I’m back in the swing of blogging this week! (though not back in the swing of responding to comments on my posts or reciprocating when people share my posts on Twitter, so bear with me on that).
This morning I took a trip with a friend to Antelope Valley just outside of Los Angeles to see the fields of orange poppies that bloom at this time of year in the area. I had so many errands and chores planned for this weekend, but when my friend texted me on Friday to invite me for this little excursion, I decided to hit pause on the must dos and do something instead just for the fun of it.
I took some gorgeous pictures of books laying in fields of hundreds of bright poppies that I’ll be sharing on my InstagramInstagram over the next several weeks (make sure to follow me if you haven’t already). But more importantly I had time to catch up with a friend, immersed myself in nature and took some time to ‘smell the roses’. Hope all of you are having a great weekend as well!
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So you may have noticed things have been a bit quieter around the blog these past few weeks than normal. I haven’t had as much bandwidth for blogging after work and on the weekends because I just started out at a new job. It’s an amazing opportunity and super exciting, but like any new situation takes more mental and physical energy than normal. My time at home these days has been mostly spent sleeping and reading.
This has had the positive result of putting me in the position at the moment to be way ahead on my reading schedule, but behind on actual reviews. I have a lot of books to cover over the next few weeks that I’ve already read. I’m hoping to get back to a more regular schedule, but in the meantime thanks for understanding that things may be a bit slower than normal around here for a little while longer.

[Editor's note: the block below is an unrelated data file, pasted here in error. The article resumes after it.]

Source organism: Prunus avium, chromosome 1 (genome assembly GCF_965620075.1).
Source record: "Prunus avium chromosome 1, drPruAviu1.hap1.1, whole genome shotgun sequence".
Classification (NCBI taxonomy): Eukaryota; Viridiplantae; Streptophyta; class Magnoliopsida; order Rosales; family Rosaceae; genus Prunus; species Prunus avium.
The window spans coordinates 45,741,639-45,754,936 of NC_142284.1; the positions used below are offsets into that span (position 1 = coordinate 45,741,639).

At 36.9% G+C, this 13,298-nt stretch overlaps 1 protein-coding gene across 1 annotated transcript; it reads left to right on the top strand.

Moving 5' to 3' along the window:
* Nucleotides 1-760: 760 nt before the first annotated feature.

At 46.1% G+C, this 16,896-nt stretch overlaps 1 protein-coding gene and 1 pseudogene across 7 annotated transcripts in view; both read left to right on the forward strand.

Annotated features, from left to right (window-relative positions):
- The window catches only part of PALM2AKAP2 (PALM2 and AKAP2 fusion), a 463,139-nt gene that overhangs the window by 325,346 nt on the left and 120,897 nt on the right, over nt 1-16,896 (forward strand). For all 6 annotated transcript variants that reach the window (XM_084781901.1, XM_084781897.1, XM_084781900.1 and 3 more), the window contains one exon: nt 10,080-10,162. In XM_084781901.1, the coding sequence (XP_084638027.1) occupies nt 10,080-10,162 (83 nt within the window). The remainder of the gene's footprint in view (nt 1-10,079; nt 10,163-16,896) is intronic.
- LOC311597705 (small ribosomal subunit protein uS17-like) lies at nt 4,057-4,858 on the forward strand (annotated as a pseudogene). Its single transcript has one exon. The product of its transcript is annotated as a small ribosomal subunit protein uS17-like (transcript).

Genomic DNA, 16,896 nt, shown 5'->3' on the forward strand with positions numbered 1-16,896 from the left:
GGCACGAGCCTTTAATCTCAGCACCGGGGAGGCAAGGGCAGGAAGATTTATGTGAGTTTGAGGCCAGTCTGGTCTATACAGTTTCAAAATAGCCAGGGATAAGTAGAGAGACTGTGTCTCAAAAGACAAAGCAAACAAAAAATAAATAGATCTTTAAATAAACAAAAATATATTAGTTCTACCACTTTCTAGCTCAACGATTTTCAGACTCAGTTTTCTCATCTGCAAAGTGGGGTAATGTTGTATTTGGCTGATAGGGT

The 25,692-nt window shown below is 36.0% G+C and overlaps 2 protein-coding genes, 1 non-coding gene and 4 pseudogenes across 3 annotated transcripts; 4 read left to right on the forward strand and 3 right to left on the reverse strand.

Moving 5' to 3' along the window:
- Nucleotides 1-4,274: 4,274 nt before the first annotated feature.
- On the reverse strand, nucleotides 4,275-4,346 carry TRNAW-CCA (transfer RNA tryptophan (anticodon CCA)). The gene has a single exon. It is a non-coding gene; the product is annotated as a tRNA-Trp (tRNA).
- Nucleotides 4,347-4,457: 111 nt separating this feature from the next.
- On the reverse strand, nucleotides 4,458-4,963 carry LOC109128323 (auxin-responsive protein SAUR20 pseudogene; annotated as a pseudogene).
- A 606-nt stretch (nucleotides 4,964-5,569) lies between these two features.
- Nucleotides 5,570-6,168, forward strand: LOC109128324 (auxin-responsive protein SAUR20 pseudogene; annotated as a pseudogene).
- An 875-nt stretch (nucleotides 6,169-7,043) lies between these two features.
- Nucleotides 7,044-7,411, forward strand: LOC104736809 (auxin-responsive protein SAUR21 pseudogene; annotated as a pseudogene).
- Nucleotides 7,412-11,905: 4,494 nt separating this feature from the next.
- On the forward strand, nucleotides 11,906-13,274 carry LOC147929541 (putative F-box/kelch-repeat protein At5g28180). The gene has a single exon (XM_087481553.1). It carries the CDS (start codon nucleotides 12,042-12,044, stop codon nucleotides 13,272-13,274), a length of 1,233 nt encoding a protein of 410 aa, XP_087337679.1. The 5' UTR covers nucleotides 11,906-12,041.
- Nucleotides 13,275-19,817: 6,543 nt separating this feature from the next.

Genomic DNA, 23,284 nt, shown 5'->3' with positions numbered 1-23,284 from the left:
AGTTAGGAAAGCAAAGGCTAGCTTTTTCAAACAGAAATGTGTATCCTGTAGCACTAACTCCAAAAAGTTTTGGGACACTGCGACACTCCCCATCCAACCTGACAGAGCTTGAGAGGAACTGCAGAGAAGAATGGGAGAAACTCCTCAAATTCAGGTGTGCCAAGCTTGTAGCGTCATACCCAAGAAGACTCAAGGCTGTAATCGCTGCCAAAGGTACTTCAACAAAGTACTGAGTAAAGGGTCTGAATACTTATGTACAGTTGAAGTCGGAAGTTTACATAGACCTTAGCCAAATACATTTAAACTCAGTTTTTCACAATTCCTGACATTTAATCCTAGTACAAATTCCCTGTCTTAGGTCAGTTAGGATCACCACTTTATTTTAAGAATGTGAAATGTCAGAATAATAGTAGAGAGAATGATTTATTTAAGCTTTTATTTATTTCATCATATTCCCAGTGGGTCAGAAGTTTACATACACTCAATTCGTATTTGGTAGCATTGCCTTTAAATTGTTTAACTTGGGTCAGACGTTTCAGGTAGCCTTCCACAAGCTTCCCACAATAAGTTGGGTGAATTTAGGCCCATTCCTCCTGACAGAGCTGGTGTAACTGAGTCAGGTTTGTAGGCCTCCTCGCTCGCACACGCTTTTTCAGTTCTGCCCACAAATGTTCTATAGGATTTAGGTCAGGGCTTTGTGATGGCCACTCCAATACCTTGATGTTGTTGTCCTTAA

Being able to read everyone else’s posts and reviews has kept me in the book blog loop, however, which I’m very thankful for. Here are some of my favorite posts from this week.
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I had never heard of the historical phenomenon of the Magdalen laundries until I read the plot synopsis for The Magdalen Girls. Learning about them was equal parts fascinating and horrifying. They were essentially penitentiary work-houses for women who were deemed by society to be ‘fallen’ or ‘sinners’ for a variety of reasons that today seem baffling. The worst ‘sin’ of many of the women who were sent by their families to be relegated to these institutions was often just to have had a child out of wedlock.
Throughout both distant and more recent history, women across the globe have often been hidden in secreted locations when finding themselves unexpectedly pregnant. The difference with the Magdalen laundries is primarily that the women were forced to work in extremely hard conditions for their keep, while being condemned through bodily mortification bordering on torture for their ‘sins’.
V.S. Alexander brings this troubling chapter of history to life in The Magdalen Girls through three very relatable young characters that find themselves in the Sister of the Holy Redemption convent for different reasons. The book is both an interesting historical commentary on the laundries, as well as a novel about the more universal themes of friendship, right and wrong, identity and personal freedom.
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